EU market watchdogs have warned of the risk of “correction” of commodity and bond prices as Russia’s war in Ukraine prolongs.
Elena Ross, Executive Director of the European Securities and Markets Authority (ESMA) based in Paris, said: Irish Independent Energy markets and agricultural derivatives pose “specific risks”.
She also pointed out the “serious impact” of imminent rising interest rates on government and corporate debt prices.
“Some of these markets have been very well received, but they definitely pose a risk. Overall, the market volatility is increasing.”
The European Central Bank (ECB) has laid the groundwork for raising interest rates from this summer after nearly a decade of zero interest rates and even negative interest rates. “I think changes in the interest rate environment will generally have a huge impact on financial markets.
“And that’s clearly reflected in the bond market, the sovereign and corporate bond markets, but it’s also reflected in other parts of the financial markets where changes in interest rates have a huge impact.”
Ms. Ross, a German official who spent much of her career at the Financial Services Authority in the UK, also warned consumers to cultivate all their savings into volatile cryptocurrencies.
ESMA does not currently have the authority to regulate crypto assets, but MEP wants to empower crypto assets under new EU regulations still under negotiation in Brussels.
Investors should be wary given the ongoing “lack of protection”, reflecting the official warning issued by the ESMA and the Central Bank of Ireland in March, Ross said. “Don’t invest all your money and all your investments in something that is highly volatile and has a high risk of losing all or a significant amount.”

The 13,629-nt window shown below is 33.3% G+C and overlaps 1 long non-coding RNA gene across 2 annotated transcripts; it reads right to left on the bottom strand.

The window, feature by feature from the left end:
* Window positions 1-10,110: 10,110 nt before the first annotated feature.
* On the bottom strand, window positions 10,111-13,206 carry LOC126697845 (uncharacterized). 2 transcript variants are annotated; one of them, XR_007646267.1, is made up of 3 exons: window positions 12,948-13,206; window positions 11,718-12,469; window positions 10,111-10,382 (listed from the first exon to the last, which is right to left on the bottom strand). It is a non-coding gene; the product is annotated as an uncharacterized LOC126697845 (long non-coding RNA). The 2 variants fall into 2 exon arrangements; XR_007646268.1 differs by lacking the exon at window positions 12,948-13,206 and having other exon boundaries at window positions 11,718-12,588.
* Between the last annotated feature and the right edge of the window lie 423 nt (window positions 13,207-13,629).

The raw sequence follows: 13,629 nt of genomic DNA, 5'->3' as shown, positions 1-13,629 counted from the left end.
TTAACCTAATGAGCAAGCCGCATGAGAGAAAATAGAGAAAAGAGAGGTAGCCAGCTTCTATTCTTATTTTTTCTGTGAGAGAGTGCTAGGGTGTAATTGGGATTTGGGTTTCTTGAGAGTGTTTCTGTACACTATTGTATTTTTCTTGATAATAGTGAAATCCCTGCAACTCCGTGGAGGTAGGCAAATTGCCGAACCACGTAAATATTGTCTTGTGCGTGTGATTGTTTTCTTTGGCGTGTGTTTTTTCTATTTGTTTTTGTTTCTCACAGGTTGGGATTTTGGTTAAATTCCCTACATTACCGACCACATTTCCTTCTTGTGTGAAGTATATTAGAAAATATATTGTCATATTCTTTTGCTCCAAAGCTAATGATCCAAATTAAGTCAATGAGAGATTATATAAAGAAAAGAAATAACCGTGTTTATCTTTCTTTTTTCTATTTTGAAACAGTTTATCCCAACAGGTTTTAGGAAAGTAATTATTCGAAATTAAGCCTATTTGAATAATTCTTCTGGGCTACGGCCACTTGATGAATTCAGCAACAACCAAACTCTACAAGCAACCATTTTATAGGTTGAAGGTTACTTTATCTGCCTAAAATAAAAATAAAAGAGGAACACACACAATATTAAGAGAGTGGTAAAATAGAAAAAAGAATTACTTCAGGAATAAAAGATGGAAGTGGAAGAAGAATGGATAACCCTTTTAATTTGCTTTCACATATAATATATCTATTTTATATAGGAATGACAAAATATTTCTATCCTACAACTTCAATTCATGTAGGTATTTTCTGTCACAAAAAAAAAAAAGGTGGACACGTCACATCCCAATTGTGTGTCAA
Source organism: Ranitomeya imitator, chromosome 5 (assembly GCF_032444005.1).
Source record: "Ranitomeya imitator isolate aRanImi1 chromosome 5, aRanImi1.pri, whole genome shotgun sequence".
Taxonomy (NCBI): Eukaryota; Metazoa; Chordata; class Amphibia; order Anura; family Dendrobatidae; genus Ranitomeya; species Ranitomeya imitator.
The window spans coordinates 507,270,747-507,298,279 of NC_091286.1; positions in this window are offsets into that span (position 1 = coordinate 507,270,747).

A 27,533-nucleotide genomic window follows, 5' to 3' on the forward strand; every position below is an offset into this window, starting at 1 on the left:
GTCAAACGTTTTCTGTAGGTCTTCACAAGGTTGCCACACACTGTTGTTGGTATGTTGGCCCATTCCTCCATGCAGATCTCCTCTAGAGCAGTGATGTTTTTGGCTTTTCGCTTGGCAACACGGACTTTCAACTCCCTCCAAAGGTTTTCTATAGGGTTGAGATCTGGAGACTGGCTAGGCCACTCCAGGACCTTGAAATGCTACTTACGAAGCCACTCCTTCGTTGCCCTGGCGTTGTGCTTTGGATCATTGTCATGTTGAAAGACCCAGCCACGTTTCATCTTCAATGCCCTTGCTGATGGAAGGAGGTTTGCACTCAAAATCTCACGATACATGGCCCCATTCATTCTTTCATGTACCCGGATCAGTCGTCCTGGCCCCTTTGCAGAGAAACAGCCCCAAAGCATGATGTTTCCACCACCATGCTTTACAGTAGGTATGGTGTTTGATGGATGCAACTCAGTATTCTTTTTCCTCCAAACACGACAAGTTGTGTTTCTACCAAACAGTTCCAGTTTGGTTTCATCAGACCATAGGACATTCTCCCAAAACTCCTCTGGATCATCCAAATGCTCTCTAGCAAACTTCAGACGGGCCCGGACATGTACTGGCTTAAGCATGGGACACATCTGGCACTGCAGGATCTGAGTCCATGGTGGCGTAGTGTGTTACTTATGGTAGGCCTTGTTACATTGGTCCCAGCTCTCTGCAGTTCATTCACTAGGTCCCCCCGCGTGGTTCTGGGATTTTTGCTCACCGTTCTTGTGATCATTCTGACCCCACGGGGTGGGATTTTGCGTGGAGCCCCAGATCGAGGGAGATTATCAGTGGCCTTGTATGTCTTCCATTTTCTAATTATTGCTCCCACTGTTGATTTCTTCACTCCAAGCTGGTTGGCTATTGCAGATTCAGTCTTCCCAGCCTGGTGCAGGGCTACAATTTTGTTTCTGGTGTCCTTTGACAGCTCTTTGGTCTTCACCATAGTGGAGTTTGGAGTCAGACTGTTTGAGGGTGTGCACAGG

Bitcoin, the world’s largest cryptocurrency, has recently recovered near the benchmark of $ 30,000 (€ 28,000), but is still 50% lower than it was six months ago. There is little that ESMA can do until the new EU regulations come into force, but regulators have intervened in the past to ban risky investments.
In 2018, ESMA temporarily stopped selling binary options. With speculative financial instruments, investors basically get a fixed payoff or never bet.
“In extreme consequences that are clearly harmful to investors, securities regulators are willing to act,” she said of the ban on binary options.
“It’s obviously a more extreme case, but it’s happening and I certainly don’t rule out that we might want to take such a decision again.”
ESMA is also preparing to advise the European Commission on how to regulate credit ratings for green and socially responsible investments as the search for reliable data continues.
Deutsche Bank’s DWS Asset Management Department was attacked by German police last week on charges of inflating the environmental credibility of its products.
Ross does not comment on the case, but said regulators are responsible for directing investors in the right direction for products that claim environmental, social and governance.